Interfacial interactions between paraelectric materials induce quasi-ferroelectric behavior.

Experiments have shown that superlattices that comprise alternating epitaxial layers of dissimilar paraelectric perovskites can exhibit large changes in permittivity with the application of electric fields. The superlattices are potentially useful as electrically tunable dielectric components of such microwave devices as filters and phase shifters.

The electrically tunable materials heretofore used in some microwave devices exhibit strong temperature dependences of dielectric properties and high microwave losses. Previous efforts to overcome these undesired effects have involved the addition of various dopants to SrTiO3, BaTiO3, and SrxBa1–xTiO3. Despite the amount of research in this area, results have been disappointing.

Tunability in Excess of 50 Percent was observed in a capacitor in which the dielectric was a superlattice of SrTiO3/CaZrO3 with layer thicknesses chosen for large tunability at room temperature.

The present superlattice approach differs fundamentally from the prior use of homogeneous, isotropic mixtures of base materials and dopants. A superlattice can comprise layers of two or more perovskites in any suitable sequence (e.g., ABAB…, ABCDABCD…, ABACABACA…). Even though a single layer of one of the perovskites by itself is not tunable, the compositions and sequence of the layers can be chosen so that (1) the superlattice exhibits low microwave loss and (2) the interfacial interaction between at least two of the perovskites in the superlattice renders either the entire superlattice or else at least one of the perovskites tunable.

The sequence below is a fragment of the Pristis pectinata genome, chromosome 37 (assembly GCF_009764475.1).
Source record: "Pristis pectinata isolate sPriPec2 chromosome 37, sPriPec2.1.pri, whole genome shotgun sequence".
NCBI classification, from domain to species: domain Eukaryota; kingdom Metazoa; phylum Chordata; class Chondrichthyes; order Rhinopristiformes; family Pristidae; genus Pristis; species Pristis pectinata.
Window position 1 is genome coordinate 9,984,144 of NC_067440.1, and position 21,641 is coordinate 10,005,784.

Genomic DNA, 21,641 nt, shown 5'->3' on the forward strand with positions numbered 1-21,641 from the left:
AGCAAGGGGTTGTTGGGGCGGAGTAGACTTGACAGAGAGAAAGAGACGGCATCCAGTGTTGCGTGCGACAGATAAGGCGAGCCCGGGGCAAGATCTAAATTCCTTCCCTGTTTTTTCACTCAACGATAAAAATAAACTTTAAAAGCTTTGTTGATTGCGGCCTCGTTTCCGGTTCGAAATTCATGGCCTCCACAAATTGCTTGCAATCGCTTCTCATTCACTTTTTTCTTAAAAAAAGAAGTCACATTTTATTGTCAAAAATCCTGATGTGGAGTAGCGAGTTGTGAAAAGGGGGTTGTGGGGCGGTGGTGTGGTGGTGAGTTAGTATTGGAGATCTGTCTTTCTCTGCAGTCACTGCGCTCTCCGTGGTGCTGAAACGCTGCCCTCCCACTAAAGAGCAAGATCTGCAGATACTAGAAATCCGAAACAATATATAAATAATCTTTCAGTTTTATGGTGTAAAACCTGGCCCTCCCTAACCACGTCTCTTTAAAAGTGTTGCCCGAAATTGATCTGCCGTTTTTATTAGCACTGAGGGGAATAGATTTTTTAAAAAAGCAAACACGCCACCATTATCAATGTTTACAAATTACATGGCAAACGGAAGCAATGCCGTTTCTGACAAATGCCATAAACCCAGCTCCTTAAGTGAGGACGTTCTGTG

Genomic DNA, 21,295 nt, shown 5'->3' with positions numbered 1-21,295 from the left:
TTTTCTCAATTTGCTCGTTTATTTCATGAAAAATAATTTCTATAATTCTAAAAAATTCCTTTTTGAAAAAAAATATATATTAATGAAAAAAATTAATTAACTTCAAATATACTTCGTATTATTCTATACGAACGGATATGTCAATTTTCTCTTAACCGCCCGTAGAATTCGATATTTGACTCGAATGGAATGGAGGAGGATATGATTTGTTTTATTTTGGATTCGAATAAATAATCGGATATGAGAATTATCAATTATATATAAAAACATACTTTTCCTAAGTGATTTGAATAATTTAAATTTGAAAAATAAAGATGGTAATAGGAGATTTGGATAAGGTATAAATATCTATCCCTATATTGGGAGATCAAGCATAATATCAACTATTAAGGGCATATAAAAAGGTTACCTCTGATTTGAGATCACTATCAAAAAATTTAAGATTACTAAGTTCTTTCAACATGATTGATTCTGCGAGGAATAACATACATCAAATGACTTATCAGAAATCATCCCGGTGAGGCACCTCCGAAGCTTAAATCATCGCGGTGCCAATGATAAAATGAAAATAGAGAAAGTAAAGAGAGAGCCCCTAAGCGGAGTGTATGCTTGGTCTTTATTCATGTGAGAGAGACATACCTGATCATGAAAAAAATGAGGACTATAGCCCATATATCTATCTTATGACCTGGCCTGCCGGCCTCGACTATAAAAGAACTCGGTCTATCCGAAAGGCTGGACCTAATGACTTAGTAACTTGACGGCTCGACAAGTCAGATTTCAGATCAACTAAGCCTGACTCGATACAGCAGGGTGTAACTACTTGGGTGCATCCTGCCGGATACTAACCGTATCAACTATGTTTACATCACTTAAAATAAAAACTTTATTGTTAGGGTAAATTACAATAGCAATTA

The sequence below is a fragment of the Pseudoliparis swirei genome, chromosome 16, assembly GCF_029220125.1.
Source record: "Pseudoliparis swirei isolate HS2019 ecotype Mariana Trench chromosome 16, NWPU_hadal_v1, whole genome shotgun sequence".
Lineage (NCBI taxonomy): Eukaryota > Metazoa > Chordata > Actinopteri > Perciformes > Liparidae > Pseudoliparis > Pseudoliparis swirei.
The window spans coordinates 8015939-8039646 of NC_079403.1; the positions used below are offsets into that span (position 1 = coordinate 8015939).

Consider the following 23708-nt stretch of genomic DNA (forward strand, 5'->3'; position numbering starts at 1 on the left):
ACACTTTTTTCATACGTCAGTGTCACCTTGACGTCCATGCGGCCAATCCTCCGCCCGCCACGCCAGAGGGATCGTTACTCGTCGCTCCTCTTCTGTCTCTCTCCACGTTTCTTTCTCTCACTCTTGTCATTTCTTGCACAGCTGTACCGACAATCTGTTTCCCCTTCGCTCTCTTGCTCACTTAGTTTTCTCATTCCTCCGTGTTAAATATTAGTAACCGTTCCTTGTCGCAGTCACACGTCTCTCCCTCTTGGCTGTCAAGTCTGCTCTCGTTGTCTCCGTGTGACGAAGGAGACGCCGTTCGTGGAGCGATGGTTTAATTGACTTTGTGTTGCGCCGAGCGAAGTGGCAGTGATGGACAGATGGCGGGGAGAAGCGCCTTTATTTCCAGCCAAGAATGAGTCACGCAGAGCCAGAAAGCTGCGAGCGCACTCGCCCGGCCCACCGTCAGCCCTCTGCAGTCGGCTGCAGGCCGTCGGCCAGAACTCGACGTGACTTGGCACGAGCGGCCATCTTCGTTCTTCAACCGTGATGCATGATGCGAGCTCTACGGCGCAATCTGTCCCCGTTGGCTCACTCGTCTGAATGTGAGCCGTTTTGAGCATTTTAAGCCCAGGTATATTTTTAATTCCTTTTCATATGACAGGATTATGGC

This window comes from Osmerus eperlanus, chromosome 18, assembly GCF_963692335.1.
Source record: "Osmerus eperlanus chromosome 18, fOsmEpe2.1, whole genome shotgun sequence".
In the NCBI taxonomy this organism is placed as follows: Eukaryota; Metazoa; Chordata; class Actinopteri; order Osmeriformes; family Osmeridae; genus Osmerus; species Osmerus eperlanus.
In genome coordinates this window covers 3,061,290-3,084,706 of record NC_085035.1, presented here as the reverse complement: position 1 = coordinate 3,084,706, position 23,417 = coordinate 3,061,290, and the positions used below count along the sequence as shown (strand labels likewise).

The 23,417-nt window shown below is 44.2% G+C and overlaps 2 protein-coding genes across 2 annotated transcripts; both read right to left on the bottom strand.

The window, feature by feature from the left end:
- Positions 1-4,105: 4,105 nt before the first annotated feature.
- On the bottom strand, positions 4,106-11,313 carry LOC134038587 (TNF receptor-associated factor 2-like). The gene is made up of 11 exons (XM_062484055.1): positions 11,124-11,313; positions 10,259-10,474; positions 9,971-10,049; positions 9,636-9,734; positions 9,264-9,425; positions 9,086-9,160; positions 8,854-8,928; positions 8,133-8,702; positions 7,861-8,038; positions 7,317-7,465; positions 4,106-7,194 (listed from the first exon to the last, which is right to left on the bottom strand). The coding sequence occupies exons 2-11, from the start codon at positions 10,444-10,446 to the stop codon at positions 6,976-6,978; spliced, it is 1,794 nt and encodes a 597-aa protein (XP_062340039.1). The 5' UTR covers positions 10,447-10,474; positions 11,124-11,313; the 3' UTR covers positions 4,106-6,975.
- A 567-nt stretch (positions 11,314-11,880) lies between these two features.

The perovskites investigated experimentally for use in superlattices include SrTiO3, SrCeO3, SrZrO3, BaTiO3, BaZrO3, CaZrO3, and LaAlO3. Superlattices for the experiments were fabricated by pulsed laser deposition onto mostly LaAlO3 substrates; a few specimens were prepared on SrTiO3 substrates. Microwave filters containing superlattices were also fabricated. The superlattices were evaluated with respect to structure, composition, and dielectric properties.

Analysis of the observations made in the experiments led to the following conclusions:

  • Large tuning was observed in capacitors made from some superlattices (see figure). Ferroelectricity induced by lattice-mismatch strain in superlattices has been tentatively identified as the cause of tunability in the otherwise nontunable paraelectric perovskite constituents.
  • Some of the superlattices exhibited positive dε/dΕ, where ε is permittivity and Ε is the magnitude of an applied electric field. This stands in contrast to the negative values of dε/dΕ typically observed in perovskites.
  • Superlattices can be made to exhibit weak temperature dependences of tunability. For example, one SrTiO3/BaZrO3 superlattice was found to exhibit a tunability of 33 percent at both room temperature and at 77 K. In contrast, a typical ferroelectric material is tunable in only a narrow temperature range near a phase transition. Superlattices with weak temperature dependence of tunability could be attractive materials for situations in which precise control of temperature would be either impossible or too expensive.
  • In tests on coplanar-waveguide microwave filters containing perovskite superlattices of a given total thickness, dielectric losses were found to be smaller than those in filters containing single SrTiO3 films of the same total thickness.

This work was done by H. M. Christen and K. S. Harshavardhan of Neocera, Inc., for Glenn Research Center. For further information, access the Technical Support Package (TSP) free on-line at www.techbriefs.com/tsp under the Materials category.

Inquiries concerning rights for the commercial use of this invention should be addressed to

NASA Glenn Research Center
Commercial Technology Office
Attn: Steve Fedor
Mail Stop 4—8
21000 Brookpark Road
Cleveland Ohio 44135.

Refer to LEW-16938.

The U.S. Government does not endorse any commercial product, process, or activity identified on this web site.